The Last Magazine
Published: January 9, 2014 | Originally published in the Spring 2013
Rising Belgian actor Matthias Schoenaerts is on a tear. From a starring role opposite Marion Cotillard in Rust and Bone to the upcoming Suite Française with Michelle Williams and Far From the Madding Crowd with Carey Mulligan and Tom Sturridge, his profile is set to explode this year. Now, as the new face of Louis Vuitton, The Last looks back at our first interview with the future star.
Last year was many things for Matthias Schoenaerts: thrilling, long, exhausting—but, to hear him tell it, supremely satisfying. The Belgian actor headlined an Academy Award-nominated film, worked the Cannes circuit, and wrapped his first major American production, earning himself the distinction of “this year’s Jean Dujardin” along the way.
Schoenaerts’ year began on the awards trail promoting Bullhead. The film was nominated for an Oscar for best foreign-language film and earned Schoenaerts the Best Actor title at the Palm Springs International Film Festival. The movie, about the dark intricacies of Belgium’s hormone mafia, ultimately lost to A Separation, but Schoenaerts insists that, clichés aside, it was really an honor just to be nominated. “It was like being in a laundromat permanently,” he describes of the endless rounds of dinners, press conferences, and awards ceremonies he attended early last year. “It was fun of course, but it was overwhelming. We didn’t see it coming, and all of a sudden we were just in this rush that never seemed to stop.”
The spin cycle began again in May, when Rust and Bone, a searing and visceral melodrama starring Schoenaerts and Marion Cotillard, premiered in competition at Cannes, garnering instant worldwide attention and picking up numerous accolades and prizes on its route through various festivals and awards ceremonies over the past few months. “It’s been going on ever since Cannes, so I have to watch myself not to get too civilized,” he jokes about the interminable schmoozing that comes with promoting Rust and Bone, “I’ll do whatever needs to be done to get the film out there, but at the same time I can’t wait to start working on another project.”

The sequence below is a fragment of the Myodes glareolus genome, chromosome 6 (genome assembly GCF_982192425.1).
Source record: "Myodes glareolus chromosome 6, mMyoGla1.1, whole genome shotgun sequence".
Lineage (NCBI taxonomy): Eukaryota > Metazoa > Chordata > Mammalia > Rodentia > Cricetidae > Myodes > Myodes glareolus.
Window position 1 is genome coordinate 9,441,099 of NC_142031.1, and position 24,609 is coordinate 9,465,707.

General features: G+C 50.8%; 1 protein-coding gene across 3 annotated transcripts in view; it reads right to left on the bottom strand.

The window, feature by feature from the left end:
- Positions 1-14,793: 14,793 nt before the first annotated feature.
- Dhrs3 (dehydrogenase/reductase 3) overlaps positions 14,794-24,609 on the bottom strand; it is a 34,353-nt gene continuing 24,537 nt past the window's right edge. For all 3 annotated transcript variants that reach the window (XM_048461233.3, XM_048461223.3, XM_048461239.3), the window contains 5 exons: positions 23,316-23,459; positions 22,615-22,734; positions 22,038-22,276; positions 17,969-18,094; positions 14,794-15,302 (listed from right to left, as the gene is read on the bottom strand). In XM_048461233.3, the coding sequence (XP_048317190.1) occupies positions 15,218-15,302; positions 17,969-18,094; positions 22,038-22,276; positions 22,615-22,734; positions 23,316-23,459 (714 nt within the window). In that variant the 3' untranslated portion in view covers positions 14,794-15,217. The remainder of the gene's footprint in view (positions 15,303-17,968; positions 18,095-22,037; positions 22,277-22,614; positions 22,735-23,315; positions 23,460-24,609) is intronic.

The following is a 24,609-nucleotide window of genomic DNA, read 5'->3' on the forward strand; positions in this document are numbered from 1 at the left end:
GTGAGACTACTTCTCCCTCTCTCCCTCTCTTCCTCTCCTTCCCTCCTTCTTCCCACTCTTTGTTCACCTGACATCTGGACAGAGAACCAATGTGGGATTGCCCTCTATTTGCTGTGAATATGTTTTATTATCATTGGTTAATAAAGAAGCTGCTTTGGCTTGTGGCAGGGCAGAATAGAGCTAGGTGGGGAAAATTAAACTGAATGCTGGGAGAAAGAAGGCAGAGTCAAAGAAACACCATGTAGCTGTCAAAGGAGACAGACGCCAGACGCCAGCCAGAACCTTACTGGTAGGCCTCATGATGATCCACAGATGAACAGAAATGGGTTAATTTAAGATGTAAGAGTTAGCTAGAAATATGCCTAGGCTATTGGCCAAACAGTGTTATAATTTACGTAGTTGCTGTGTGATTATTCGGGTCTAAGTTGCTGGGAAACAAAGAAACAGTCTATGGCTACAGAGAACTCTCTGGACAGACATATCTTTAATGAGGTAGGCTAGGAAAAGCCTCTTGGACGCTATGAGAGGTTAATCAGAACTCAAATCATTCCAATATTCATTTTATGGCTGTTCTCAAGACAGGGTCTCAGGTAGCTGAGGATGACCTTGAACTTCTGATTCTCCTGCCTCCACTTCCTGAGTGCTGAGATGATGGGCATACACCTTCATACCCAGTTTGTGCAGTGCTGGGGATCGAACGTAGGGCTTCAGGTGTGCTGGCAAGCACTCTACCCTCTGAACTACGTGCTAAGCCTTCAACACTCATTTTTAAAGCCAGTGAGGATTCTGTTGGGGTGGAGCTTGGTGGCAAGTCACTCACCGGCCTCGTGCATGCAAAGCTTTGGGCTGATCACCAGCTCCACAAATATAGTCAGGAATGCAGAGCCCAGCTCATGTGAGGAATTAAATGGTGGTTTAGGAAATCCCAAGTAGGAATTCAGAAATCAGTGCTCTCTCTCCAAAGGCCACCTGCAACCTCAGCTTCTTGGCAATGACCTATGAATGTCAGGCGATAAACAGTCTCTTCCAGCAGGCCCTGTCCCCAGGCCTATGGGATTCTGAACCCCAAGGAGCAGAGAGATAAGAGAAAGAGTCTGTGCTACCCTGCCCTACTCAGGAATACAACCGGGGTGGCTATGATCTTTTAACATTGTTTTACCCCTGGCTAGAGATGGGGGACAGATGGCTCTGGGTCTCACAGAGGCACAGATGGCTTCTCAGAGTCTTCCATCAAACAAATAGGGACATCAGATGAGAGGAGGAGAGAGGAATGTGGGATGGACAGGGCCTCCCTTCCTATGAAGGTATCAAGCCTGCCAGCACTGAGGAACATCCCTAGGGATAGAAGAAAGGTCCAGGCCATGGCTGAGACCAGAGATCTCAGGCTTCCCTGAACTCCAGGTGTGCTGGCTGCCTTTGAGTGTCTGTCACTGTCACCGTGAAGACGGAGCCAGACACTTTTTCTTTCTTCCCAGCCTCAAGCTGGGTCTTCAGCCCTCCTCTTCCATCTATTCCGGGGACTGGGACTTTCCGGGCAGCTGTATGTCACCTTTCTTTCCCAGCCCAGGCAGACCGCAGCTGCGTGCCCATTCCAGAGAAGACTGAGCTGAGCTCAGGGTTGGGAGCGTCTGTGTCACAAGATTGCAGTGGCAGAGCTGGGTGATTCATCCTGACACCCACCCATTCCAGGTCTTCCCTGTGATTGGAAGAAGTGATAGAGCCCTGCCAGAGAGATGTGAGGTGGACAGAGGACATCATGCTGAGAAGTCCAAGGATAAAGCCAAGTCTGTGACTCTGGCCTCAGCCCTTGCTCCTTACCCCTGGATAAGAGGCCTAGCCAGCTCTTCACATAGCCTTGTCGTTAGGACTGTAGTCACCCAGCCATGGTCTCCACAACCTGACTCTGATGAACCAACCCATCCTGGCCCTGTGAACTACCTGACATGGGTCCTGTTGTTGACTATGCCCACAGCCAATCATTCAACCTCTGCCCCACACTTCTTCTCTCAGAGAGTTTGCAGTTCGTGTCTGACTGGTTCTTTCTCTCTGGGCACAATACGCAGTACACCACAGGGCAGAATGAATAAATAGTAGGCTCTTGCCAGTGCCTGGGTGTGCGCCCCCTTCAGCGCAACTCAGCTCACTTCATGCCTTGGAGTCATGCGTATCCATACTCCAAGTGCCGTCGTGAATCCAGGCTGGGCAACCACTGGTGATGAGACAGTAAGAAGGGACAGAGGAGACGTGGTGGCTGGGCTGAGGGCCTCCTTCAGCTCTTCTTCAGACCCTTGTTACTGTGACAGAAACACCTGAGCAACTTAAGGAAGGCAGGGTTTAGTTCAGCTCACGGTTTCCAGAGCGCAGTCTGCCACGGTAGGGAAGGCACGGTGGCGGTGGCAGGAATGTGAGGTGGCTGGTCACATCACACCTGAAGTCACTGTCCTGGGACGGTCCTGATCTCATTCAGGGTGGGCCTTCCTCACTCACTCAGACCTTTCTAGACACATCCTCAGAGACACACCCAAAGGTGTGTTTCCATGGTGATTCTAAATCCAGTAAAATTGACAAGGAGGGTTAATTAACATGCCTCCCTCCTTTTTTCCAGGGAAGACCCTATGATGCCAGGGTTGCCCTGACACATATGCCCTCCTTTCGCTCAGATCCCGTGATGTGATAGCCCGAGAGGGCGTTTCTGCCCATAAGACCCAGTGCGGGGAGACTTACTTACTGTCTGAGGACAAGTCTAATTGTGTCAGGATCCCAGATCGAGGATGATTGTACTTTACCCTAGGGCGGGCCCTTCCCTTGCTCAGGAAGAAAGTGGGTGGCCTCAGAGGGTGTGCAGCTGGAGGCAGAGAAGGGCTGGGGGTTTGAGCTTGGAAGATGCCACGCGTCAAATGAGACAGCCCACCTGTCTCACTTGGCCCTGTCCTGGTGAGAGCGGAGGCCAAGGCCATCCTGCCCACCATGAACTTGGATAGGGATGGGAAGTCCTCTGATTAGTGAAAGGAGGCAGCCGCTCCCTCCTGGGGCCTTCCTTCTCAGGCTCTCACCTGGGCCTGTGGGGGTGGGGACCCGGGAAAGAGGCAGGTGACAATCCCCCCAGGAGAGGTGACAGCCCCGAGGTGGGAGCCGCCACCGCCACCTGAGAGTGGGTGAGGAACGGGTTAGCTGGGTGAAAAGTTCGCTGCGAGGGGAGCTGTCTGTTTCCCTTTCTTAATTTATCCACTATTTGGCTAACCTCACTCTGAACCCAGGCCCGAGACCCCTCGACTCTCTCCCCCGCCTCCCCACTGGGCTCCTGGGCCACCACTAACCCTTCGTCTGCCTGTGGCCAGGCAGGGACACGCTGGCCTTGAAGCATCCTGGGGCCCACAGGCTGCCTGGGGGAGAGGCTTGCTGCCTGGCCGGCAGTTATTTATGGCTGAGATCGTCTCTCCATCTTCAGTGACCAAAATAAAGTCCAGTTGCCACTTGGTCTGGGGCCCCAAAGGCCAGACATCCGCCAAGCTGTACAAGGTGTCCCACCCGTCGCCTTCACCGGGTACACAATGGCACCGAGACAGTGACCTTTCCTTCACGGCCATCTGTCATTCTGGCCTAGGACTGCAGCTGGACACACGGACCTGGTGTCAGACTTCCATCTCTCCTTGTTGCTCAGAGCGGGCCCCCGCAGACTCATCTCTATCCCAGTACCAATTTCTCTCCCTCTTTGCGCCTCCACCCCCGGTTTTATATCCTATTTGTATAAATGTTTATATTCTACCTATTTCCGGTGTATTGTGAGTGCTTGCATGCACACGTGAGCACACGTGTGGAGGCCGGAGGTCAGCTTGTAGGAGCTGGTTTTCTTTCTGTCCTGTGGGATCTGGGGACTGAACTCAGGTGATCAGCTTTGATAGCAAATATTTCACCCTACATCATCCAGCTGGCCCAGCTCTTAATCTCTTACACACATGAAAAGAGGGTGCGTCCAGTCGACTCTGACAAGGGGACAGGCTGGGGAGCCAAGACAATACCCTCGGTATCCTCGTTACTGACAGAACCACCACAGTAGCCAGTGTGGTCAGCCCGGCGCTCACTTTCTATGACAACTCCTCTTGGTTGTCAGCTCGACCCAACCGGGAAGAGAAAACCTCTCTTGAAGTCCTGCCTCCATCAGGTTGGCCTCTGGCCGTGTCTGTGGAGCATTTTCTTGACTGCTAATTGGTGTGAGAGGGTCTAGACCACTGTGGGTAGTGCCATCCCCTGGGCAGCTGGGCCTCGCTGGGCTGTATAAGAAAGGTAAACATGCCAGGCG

In between his turns on the awards carousel, Schoenaerts spent part of his summer in New York filming his American début in the gangster flick Blood Ties, also starring Cotillard, Mila Kunis, Zoe Saldana, and Clive Owen, and directed by Cotillard’s boyfriend Guillaume Canet. The film, which will serve as Schoenaerts’ introduction to stateside audiences wary of subtitles, also marked the actor’s first experience of the United States’ uniquely tangled moviemaking machinery. “You have all kinds of regulations for everything and penalties and all that kind of weird stuff,” he jokes. “Like if you’re five minutes late for lunch as a producer you get a penalty. We don’t really have that in Europe.” Still, Schoenaerts says he jumped at the chance to work on Blood Ties, due out later this year, both for the opportunity to act for Canet and to shoot in New York. “I had seen his previous films,” he says of the director, “and there was something really fun about it, just having these Seventies costumes and playing this crime story which is set in Brooklyn.”
Schoenaerts, who turned thirty-five in December, may have 2012 to thank for his sudden explosion onto the international scene, but he has been steadily working in the Belgian film industry for more than a decade, including in a small part in Paul Verhoeven’s 2006 World War II drama Black Book. In fact, Schoenaerts made his onscreen début at the age of fifteen in the 1992 film Daens, also Oscar-nominated, although he says of the small role, “I don’t consider that as my starting point at all,” coming as it did years before he found larger success playing meatier roles as an adult.